by David Schankula
Next month marks the 11th anniversary of Jim Newberry’s colossally failed run for United States Congress.
In a 7 person primary field, Jim Newberry would finish a distant fifth. In the process, though, he played one game of politics that would make Dick Cheney blush.
On May 7th, 1998, the candidates for Scotty Beasler’s 6th District seat gathered for a KET debate. Newberry showed up knowing his campaign was lost — so he decided to do something bold, something brash, something belligerently despicable.
The front runner in the race, and the eventual primary winner, was Ernesto Scorsone. With no chance of winning, Jim Newebberry chose to attack his fellow Democrat in the crassest way possible.
Pointing to Scorsone’s career as a defense attorney, Jim Newberry lamented the American principle that guarantees all those who stand accused of a crime the right to defend themselves. Newberry explained that Scorsone, a defense attorney, was unfit for office because he represented “drug dealers” and “child molesters” instead of the people of this state.
But worse than anything else, a disgusted Jim Newberry proclaimed:
“In 1992, as a result of Ernesto’s efforts, our sodomy laws were declared unenforceable in this state.”
Now, dear Lexington, back in the dark ages of the last century, many states used to have these things called “sodomy laws.” Sodomy laws were enacted specifically to criminalize homosexual activity — if you were gay and you engaged in consensual sex, you were on the wrong side of the law.
In 1992, the Kentucky Supreme Court ruled the Commonwealth’s sodomy laws violated not only the Constitution’s guarantee of a right to privacy, but also the guarantee to equal protection under the law. Scorsone represented the accused in the case.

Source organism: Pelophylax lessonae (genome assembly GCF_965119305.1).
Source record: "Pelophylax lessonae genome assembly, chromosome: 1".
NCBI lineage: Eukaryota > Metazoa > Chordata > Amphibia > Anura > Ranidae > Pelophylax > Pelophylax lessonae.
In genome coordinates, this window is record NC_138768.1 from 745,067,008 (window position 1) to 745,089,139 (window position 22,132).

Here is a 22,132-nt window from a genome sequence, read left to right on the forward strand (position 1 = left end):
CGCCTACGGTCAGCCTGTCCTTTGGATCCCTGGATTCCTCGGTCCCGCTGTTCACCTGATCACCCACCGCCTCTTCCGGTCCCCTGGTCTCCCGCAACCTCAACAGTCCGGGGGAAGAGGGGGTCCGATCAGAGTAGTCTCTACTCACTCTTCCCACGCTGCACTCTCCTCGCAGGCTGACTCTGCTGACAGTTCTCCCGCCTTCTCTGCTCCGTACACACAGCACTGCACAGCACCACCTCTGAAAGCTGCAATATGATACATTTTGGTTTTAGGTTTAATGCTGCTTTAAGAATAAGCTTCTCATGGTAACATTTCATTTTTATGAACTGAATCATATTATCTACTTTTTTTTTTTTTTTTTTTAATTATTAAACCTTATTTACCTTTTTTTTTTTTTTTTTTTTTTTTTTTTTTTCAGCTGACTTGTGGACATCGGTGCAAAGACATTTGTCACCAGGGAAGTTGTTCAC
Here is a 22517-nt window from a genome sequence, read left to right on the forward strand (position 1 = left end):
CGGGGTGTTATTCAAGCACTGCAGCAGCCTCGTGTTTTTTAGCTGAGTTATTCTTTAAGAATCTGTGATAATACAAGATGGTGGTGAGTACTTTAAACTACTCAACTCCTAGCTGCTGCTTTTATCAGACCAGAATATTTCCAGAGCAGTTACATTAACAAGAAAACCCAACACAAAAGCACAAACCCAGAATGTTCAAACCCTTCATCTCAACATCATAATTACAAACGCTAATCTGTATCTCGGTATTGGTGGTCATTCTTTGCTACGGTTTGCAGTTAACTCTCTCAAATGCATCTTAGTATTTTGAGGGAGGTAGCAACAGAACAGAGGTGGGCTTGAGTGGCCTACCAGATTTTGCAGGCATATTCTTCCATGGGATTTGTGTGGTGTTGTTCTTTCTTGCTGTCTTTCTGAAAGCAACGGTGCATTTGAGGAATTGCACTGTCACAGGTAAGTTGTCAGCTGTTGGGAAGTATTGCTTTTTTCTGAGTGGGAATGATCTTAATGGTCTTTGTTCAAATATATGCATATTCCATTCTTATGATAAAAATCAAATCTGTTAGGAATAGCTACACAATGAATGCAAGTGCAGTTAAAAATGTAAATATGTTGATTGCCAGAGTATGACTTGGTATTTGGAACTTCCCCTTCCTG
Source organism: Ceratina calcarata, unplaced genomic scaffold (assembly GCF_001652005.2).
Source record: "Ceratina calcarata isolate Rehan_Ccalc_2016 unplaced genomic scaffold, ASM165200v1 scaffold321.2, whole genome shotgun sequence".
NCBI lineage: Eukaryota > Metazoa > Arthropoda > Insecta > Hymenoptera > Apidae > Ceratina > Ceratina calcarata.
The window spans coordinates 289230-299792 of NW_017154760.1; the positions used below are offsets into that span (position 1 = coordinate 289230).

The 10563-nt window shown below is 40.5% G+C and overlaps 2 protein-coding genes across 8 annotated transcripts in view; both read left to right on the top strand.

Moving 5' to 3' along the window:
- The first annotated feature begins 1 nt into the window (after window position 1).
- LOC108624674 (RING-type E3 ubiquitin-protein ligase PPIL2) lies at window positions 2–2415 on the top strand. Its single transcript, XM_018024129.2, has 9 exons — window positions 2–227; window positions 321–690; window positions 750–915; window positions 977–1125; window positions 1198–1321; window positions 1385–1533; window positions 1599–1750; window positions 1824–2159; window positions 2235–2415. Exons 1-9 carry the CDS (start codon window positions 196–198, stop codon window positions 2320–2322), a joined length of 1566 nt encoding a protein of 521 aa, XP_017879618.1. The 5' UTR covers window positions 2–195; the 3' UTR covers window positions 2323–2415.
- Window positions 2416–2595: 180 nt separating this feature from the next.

So, if it wasn’t for that bastard Ernesto Scorsone, Jim Newberry would still live a protected life and homosexual sex would still be criminalized.
It’s also worth noting that Scorsone was not at the time openly gay. By inserting this non-issue into the primary election, Jim Newberry was able to ratchet up a rumor-campaign about Scrosone’s “alternative lifestyle.”
Now, sure, you say, let’s give Jim Newberry the benefit of the doubt. That was last century! People change. Our minds open.
Surely Jim Newberry is now willing to acknowledge the error of his ways?
Ah, alas, no, dear Lexington. The Herald-Leader asked Jim Newberry about his insane comments during his 2006 mayoral campaign:
Newberry says his views haven’t changed since the KET debate. “I didn’t consider myself to be homophobic then, and I don’t consider myself to be homophobic now,” he said.
Almost undoubtedly, Jim Newberry didn’t think of himself as homophobic then, and he doesn’t consider himself to be homophobic now.
But he does still believe we’d all be better off if the state’s “Sodomy Laws” were still in place?
Jim Newberry still believes homosexuality should be a criminal offense?
Newberry won that mayor election. He was sworn in on January 1st, 2007.
Three months later, in March of 2007, Lexington was named one of the “Top 10 Best Places for Gays and Lesbians to Live” by The Advocate magazine.
In 2010, this city gets to elect a new Mayor.